Death in a Sawmill
Death in a Sawmill is a story written by Rony V. Diaz. It is a perceptive story of jealousy and how it results in tragedy.
- Eddie - son of Mang Pepe. Strongly believes Rey's death was no accident but murder done by Rustico. Leads us to a quagmire of hate and jealousy as he recounts the events that took place that summer.
- Rey Olbes - an assistant sawyer. Tasked to guide Eddie in his hunts. He was having an affair with Dida and was in bad terms with Rustico. He met his end in the sawmill that was said to be an accident.
- Rustico - an impotent man. Extremely hostile towards Rey after having found out that Dida was pregnant.
- Dida - a lady with fair skin, feverishly red lips, and curly hair. Wife of Rustico but pregnant with Rey's child.
- Mang Pepe - father of Eddie and the owner of the sawmill.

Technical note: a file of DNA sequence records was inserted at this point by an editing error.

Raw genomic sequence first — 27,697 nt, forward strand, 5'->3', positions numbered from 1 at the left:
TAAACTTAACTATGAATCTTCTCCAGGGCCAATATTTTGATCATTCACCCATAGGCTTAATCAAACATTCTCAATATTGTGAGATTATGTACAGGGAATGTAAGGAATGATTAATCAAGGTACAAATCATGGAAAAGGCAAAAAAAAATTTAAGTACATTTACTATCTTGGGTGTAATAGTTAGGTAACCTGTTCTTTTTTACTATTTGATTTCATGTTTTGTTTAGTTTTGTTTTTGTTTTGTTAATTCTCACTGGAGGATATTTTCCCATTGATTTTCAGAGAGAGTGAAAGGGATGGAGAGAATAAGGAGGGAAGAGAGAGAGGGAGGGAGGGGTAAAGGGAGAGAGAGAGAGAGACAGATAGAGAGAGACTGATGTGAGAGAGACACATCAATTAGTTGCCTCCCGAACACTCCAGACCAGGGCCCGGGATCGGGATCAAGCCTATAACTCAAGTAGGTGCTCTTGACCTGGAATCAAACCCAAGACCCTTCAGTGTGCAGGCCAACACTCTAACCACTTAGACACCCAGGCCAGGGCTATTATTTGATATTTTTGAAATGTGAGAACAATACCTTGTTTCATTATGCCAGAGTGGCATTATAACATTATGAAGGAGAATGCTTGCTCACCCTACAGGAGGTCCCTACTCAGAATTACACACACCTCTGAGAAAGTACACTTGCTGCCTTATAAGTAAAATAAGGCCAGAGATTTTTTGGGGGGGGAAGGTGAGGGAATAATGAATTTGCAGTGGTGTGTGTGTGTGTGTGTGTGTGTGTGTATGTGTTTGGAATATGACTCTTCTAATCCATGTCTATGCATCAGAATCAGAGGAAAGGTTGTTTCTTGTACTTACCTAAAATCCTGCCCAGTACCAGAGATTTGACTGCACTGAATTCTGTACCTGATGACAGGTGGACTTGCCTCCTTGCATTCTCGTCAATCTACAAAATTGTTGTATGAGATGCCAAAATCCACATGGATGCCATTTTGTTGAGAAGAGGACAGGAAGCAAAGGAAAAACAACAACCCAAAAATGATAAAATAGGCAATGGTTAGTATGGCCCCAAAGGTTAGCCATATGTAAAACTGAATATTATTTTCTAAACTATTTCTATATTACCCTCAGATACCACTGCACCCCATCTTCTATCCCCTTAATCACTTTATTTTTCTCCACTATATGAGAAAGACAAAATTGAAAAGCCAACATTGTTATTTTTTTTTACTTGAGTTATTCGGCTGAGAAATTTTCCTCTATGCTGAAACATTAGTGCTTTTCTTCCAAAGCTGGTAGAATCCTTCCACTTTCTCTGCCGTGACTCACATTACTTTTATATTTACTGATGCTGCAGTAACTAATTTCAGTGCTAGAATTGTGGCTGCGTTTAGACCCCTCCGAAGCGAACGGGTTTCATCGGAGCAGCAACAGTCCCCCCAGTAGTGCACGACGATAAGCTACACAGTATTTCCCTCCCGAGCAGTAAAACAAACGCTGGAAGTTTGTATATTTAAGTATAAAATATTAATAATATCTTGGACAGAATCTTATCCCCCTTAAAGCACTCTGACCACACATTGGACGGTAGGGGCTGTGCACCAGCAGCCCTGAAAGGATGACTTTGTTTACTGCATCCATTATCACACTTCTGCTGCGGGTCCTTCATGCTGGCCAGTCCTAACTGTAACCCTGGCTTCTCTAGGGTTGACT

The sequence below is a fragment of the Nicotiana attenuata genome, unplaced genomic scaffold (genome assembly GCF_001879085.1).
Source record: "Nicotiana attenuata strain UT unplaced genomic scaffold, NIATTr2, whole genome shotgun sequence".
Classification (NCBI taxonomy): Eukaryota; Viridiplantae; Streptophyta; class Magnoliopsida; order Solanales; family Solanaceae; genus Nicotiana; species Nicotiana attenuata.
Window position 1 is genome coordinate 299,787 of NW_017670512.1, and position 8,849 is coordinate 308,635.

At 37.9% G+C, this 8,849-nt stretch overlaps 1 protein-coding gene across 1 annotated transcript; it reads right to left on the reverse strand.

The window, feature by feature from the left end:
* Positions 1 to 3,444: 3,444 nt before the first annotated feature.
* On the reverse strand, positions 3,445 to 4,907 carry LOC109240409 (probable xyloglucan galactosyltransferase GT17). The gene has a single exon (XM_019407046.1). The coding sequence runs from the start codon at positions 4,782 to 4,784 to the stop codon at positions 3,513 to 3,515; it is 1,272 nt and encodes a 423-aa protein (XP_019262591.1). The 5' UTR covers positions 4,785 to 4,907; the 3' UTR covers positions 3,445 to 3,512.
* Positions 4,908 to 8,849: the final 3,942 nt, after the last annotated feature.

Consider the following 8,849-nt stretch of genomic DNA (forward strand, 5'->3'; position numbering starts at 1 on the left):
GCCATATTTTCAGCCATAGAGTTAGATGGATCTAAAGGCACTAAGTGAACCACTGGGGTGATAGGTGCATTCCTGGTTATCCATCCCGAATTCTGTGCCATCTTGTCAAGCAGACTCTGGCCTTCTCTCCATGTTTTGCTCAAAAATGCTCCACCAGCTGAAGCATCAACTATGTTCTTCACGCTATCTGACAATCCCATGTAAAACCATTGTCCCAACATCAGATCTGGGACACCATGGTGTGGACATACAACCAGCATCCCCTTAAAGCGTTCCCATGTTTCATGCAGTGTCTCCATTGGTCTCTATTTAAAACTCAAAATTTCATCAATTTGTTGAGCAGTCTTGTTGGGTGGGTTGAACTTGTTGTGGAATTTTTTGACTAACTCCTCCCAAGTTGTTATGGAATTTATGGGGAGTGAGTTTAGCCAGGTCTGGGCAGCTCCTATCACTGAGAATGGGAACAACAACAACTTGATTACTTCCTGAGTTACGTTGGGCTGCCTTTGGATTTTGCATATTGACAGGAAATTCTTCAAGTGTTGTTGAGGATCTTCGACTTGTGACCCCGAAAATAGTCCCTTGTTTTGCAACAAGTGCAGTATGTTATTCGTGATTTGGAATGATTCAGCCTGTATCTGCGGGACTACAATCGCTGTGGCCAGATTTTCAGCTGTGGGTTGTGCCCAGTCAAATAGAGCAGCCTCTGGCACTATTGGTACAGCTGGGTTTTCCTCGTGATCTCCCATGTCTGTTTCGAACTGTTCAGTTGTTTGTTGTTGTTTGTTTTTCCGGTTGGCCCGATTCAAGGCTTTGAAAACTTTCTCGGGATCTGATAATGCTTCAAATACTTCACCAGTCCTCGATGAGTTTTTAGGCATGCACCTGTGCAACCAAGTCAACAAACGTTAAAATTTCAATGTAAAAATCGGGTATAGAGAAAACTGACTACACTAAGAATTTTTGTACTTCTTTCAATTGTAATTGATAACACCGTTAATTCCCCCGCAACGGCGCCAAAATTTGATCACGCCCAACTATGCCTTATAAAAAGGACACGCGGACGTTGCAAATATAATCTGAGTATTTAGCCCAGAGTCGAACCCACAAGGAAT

Rey, a sawyer, died in what was believed to be an accident in the sawmill. But Eddie strongly believes that it was no accident, but a murder. A murder that could only be done by the man called Rustico. Eddie, son of Mang Pepe, decided to spend his summer down at their sawmill to hunt. Rey was the one whom his father asked to guide him. During his stay, he witnessed a heated confrontation between Dida, Rey, and Rustico. In the course of his hunt with Rey, Rey spoke of a shocking revelation about his illicit affair with another man's wife. Rey told Eddie that Rustico suffers from impotency, however his wife Dida got pregnant. And now Rustico, having been consumed with anger and jealousy was having constant fits. This drove Dida to ran away. Rustico planned to go after her but was denied of permission by Mang Pepe due to business reasons because turns out Rey already left for town early in the morning. Eddie was tasked to relay the message to Rustico, Rustico then yanked down the carriage's lever in anger causing the chain to lash out and fall rattling to the floor. He picked it up and did it again musing on the way the chain lashed out like a crocodile's tail.
A Survey of Filipino Literature in English by Josephine Bass Serrano and Trinidad M. Ames
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